How to catch a bee swarm (with photos!)

13 May

Swarm season is raging in Albuquerque! In the past 3 weeks, we’ve captured 7 swarms some of which (she says blushingly) were our own.

If you’ve ever wondered how to catch a swarm or wanted to learn more, here’s a quick photo essay documenting the process.

Step 1: Prepare their new home

First, prep the girls’ new home if you have the luxury of doing so (if not, they can stay in the cardboard box for an hour or so). In our case, we’re combining today’s swarm with a small colony from earlier this spring. We’ll separate the two boxes with a sheet of newspaper allowing the girls to slowly become acquainted. We’ll also provide a top entrance for the new box filled with swarm bees.

Step 2:  Transfer the swarm to a cardboard box

Next, we grabbed two ladders. I’m holding a cardboard box (any box will do) while Alex shakes the bees from the limb into the box. Really, it was that easy. Once most of the bees are inside, we closed the box part way and carried it over to the new hive.
Swarm Capture

Step 3: Shake the bees into a hive and then… wait.

With bees swirling everywhere (don’t worry, they’re docile when swarming), we dumped the box of bees into a deep hive body filled with frames and foundation. We gave ’em two bars of honey-filled combs from another stronger hive. And then… we waited.

It took about 10 minutes for all the bees to find their way into their box’s top entrance. So then we packed up and went home for dinner, leaving the newspaper separator in place so that the girls from both top and bottom hives can slowly work their way together.
Shaking bees into a hive

[Photos by my fearless sister, Grace.]

Swarm Catching Etiquette

If the swarm you’re catching is not on your property, please follow a few simple guidelines.

  1. Smile. You’re representing honeybees and your local beekeeping community.
  2. Remember many people are frightened of bees, so take a deep breath and be patient. This is an opportunity to win over someone new to the bee party.
  3. Introduce yourself to the homeowner and ask permission to enter their yard/property.
  4. Explain the process and patiently answer any questions.
  5. Ask permission before you destroy any brush or trim trees or shrubs.
  6. Be sure to clean up after yourself when you leave.

Videos on Swarm Catching


5 Responses to “How to catch a bee swarm (with photos!)”

  1. Jessica May 14, 2010 at 2:02 pm #

    Thanks for the great directions! I hope I get to experience this someday soon. One question from this novice: do both of your colonies have queens? Will they both live in the hive or did you put the swarm into a colony that lacked a queen?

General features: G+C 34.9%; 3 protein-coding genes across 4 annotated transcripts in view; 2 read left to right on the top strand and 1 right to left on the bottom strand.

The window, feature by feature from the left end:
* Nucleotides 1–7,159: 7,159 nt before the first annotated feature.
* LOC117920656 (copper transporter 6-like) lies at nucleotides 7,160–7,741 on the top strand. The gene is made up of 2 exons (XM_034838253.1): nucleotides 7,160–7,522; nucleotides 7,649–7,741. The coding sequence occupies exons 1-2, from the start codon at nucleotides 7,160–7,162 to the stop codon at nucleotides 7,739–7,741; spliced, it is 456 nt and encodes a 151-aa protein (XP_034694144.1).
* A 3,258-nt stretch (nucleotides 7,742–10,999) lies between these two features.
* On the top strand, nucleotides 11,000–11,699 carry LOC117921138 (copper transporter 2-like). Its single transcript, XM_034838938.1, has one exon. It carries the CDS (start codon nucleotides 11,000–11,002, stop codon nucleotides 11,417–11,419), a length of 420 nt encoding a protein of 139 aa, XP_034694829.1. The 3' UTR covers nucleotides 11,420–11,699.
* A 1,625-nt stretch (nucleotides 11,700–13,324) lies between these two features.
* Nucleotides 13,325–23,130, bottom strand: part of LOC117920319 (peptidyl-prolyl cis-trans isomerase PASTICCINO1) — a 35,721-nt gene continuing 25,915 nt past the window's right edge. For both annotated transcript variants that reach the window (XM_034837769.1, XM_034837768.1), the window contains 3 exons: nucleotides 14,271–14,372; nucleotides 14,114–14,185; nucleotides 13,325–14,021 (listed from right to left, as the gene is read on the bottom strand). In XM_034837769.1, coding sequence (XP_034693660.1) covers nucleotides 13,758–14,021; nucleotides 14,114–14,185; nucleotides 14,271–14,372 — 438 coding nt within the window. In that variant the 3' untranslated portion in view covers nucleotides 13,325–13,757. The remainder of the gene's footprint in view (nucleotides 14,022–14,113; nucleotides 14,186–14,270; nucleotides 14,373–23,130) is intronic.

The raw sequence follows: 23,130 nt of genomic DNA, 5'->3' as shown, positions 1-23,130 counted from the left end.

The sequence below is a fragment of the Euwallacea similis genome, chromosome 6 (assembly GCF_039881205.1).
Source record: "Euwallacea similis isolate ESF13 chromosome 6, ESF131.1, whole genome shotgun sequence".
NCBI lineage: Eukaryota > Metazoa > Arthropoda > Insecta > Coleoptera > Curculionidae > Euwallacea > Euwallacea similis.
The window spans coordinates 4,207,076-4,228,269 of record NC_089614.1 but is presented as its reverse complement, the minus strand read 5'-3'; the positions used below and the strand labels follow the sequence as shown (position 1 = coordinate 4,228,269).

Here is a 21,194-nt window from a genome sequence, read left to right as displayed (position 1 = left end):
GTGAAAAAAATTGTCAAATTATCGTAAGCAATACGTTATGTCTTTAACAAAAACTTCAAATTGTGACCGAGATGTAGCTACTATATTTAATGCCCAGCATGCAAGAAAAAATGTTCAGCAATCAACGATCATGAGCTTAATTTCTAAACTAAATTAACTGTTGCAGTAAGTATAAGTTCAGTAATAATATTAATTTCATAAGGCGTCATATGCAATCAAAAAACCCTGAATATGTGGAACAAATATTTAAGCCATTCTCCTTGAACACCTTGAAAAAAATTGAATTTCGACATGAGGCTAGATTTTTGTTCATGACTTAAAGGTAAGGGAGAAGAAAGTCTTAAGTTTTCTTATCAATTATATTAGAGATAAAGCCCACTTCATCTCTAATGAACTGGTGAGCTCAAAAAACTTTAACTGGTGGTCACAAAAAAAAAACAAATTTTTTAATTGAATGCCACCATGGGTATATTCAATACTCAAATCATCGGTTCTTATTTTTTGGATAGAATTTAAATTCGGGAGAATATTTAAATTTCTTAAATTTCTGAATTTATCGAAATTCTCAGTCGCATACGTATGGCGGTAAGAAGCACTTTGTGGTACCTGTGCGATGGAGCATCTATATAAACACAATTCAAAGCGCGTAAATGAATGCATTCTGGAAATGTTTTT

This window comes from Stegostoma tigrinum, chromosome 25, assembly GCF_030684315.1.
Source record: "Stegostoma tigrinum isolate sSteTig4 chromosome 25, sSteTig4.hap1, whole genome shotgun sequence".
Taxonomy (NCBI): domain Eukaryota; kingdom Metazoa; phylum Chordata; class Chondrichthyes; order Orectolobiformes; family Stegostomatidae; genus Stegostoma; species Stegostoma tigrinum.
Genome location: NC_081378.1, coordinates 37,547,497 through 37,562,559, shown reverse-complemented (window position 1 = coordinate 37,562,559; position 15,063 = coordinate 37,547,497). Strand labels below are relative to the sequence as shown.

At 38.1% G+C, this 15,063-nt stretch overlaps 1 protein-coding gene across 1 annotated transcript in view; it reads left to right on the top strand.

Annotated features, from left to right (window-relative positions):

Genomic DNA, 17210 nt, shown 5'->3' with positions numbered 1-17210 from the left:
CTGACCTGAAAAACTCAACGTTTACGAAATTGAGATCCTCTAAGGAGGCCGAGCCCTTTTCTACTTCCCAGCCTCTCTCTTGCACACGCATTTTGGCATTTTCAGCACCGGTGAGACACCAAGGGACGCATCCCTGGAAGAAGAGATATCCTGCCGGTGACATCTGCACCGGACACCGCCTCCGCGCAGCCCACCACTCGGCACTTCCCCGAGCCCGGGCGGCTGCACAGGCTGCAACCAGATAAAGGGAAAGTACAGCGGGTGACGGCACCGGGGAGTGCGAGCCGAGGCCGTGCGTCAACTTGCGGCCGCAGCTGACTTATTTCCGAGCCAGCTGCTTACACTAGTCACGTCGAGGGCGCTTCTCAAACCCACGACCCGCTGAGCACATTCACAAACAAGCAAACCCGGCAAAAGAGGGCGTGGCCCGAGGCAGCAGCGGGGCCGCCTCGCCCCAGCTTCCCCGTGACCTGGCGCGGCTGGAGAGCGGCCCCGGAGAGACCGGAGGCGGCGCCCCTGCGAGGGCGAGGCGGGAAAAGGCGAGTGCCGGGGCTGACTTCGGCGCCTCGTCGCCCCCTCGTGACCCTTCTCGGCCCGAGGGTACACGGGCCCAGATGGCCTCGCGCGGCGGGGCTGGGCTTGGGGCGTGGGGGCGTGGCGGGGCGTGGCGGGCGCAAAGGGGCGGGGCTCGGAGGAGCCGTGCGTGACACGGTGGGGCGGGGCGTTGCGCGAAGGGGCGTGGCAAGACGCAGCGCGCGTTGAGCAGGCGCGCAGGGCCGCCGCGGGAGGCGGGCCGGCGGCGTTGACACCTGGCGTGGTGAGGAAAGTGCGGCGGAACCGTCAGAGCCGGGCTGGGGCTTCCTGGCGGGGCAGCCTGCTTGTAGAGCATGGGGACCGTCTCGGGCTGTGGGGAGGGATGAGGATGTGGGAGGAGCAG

Also, I heard swarms often carry disease and can contaminate your bees. Is this true?

    • mistress beek May 14, 2010 at 4:19 pm #

      Hi Jessica, thx for stopping by!

      Yep, the old colony has a laying queen and theoretically the swarm has a queen as well. So the newspaper method gives the two hives time for their pheromones to mingle before they physically come in contact. At some point, there’ll be a battle royale and only one queen will survive. Or, less likely, they could decide to run a two-queen hive.

      Regarding the diseases, I haven’t heard worry about swarms. Personally, I like swarms as they’re part of a hive that actually survived the winter so one can say they’re “survivor” bees of a strain more likely to thrive in your particular environment.

      Hope this helps!

  2. Jessi d. May 19, 2011 at 11:43 am #

    what a great post about catching a swarm!…but where can i find a swarm. i have a topbar hive box but alas, it’s empty…where can i get some bees?


  1. Bees followed me home? – Westphoria | A blog by Sunset - May 11, 2012

    […] I tried to figure out what I would do with another hive of bees, but couldn’t. We can’t have pets at our duplex, and we don’t need any more bees at work. At any rate, I’ve only ever caught one swarm, so I wasn’t quite sure how to go about it. (I should have watched these videos over at Mistress Beek). […]

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